Starving Review: The Immortality Game by Ted Cross


The Immortality Game by Ted Cross (Amazon, Goodreads)

Future worlds, thrills, crime, action, and foreign lands … these are the ingredients that are dangled before the diners sitting at Mr. Cross’s table.  We’ve sampled technothrillers before, but The Immortality Game promises to take things a step beyond the near-now.  Will taking the technothriller formula forward another century add a swirl of delicious flavor to our dish or will it simply confuse the literary palate?

Before we find out, let’s recount the Starving Review creed:

  1. I attempt to rate every book from the perspective of a fan of the genre
  2. I attempt to make every review as spoiler-free as possible.

My fellow literary foodies, the real trick is that Mr. Cross takes us across the technological gulf from technothriller to true cyberpunk.  I’m not talking the crunchy recycled hash full of Mr. Johnsons and cyber-samurai that’s been rehashed so many times.  Game is more akin to the progenitors of the genre and there’s a certain form of purity of flavor that comes from that.  More than that, by sticking to its own story and alternate history, this particular slice of cake creates its own unique flavor while still giving that bit of nostalgic tang that reminds you of other meals you’ve loved in the past.

While that speaks volumes of the chef’s mastery of the genre ingredient, that’s only one part of a good literary meal.  There are other vital concerns: characters, plot, pacing, style, all that sort of thing.  I could easily generalize here, but it would be a disservice to Mr. Cross to do so.  Let’s take it from the top then!

The chef of Game juggles a platterful of characters, primarily focusing on a small group of point-of-view characters.  The cast is large enough to risk being muddled, lost in the rest of the literary batter, but Mr. Cross does an admirable job of keeping it all straight.  Clear, concise scene shifts and strong character identities serve to keep the reader straight on the action, while the chef makes certain to lay tracks and run distinct character arcs for our protagonists.  There is a certain stark realism mixed in with the cyberpunk conventions that makes our two main protagonists utterly believable.  The only thing that seemed potentially odd at the start was the seeds of a romantic subplot, but even that makes sense as more of the plot and the world are revealed.  Kudos, as well, to the chef for his resolution of this (I can say no more because SPOILERS)!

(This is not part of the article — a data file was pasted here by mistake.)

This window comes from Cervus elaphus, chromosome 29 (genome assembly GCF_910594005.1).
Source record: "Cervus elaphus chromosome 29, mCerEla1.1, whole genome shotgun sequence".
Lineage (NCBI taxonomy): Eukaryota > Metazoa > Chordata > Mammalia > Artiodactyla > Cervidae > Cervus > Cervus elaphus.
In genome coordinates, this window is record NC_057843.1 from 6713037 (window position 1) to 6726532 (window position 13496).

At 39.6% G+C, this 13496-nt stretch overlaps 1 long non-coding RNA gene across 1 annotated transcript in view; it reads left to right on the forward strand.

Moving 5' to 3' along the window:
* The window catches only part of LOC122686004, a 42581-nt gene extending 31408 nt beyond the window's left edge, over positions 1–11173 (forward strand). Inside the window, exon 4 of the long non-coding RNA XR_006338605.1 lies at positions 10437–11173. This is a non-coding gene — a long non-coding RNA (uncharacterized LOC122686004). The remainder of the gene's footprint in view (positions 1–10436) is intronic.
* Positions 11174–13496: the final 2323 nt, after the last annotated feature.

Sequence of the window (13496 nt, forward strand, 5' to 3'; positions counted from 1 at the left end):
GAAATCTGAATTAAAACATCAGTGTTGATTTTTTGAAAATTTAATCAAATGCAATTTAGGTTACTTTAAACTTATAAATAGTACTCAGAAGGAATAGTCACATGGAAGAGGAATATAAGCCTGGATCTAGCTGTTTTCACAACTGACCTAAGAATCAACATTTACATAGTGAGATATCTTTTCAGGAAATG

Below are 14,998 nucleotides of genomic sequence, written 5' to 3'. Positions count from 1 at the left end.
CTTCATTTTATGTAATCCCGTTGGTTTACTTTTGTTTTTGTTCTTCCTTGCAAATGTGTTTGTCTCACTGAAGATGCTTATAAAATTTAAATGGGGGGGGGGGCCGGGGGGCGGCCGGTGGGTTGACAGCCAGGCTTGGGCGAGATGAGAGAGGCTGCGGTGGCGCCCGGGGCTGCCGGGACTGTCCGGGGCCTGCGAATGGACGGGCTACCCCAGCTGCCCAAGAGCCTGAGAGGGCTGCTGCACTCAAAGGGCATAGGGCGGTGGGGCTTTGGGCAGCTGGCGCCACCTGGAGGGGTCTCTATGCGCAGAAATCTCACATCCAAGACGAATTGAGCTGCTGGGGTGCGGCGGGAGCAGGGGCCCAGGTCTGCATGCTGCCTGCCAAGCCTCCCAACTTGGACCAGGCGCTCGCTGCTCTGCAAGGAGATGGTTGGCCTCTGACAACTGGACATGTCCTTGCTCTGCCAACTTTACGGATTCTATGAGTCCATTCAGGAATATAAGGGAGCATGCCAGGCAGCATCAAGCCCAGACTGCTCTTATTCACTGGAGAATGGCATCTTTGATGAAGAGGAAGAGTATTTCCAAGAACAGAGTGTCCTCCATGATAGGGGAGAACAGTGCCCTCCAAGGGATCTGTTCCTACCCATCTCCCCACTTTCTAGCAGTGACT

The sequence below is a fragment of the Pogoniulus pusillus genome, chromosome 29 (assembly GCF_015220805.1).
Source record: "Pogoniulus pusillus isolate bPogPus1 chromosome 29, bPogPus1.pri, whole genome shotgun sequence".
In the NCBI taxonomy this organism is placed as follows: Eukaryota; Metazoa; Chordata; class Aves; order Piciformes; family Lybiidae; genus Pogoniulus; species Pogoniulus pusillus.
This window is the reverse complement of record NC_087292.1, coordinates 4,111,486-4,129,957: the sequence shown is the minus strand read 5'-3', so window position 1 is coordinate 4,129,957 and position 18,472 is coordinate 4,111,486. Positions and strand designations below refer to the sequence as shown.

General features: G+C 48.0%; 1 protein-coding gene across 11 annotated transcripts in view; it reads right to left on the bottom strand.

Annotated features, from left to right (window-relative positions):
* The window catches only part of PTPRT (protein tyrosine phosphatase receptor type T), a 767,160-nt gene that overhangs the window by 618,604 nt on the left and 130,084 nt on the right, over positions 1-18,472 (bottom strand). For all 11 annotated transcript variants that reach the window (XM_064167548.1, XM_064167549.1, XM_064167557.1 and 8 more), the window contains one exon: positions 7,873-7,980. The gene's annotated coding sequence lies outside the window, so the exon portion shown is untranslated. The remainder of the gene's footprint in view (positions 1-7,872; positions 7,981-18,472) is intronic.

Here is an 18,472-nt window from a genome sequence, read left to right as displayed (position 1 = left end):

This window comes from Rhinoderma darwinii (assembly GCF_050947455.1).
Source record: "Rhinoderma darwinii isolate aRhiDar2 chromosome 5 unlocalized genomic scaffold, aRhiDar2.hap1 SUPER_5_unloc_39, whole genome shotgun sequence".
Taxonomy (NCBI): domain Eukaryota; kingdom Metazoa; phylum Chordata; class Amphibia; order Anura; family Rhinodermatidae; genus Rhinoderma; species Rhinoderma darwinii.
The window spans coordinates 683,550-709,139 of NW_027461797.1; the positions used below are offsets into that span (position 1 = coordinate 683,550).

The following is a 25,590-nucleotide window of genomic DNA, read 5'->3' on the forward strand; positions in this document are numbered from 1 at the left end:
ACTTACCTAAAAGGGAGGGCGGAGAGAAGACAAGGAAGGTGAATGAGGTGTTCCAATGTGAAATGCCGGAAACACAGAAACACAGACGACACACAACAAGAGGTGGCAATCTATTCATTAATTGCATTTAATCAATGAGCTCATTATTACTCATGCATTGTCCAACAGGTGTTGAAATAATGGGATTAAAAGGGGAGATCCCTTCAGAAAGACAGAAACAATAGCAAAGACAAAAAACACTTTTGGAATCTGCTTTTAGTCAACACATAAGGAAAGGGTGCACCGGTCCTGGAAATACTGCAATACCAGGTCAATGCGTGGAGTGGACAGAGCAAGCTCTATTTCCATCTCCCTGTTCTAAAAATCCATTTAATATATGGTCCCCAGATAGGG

I don’t think I need to say that the plot is well-blended and laid out at this point.  As I said, our characters follow a smooth arc and the plot moves with it.  What I find rather interesting is the themes of agency and lack of agency woven throughout every course of the meal.  Again, I cannot breach my contract to give specifics, but I will only say that there are some rather deep ideas here if you wish to look for them.  At the same time, you can simply approach it as the cyberpunk thriller it is and enjoy it just as much.

Really, while I could go on for paragraphs, let’s cut to the chase.  The Immortality Game is a flavorful, spicy serving of cyberpunk thriller delight!  If you like thrillers, science-fiction, and especially the cyberpunk genre, this is a must-read.  Even if you don’t, you should seriously consider sitting down at Mr. Cross’ table for the well-written characters, just so long as you can stand a little grit and violence.

FINAL VERDICT: ***** (A flavorful, spicy serving of cyberpunk thriller delight!)


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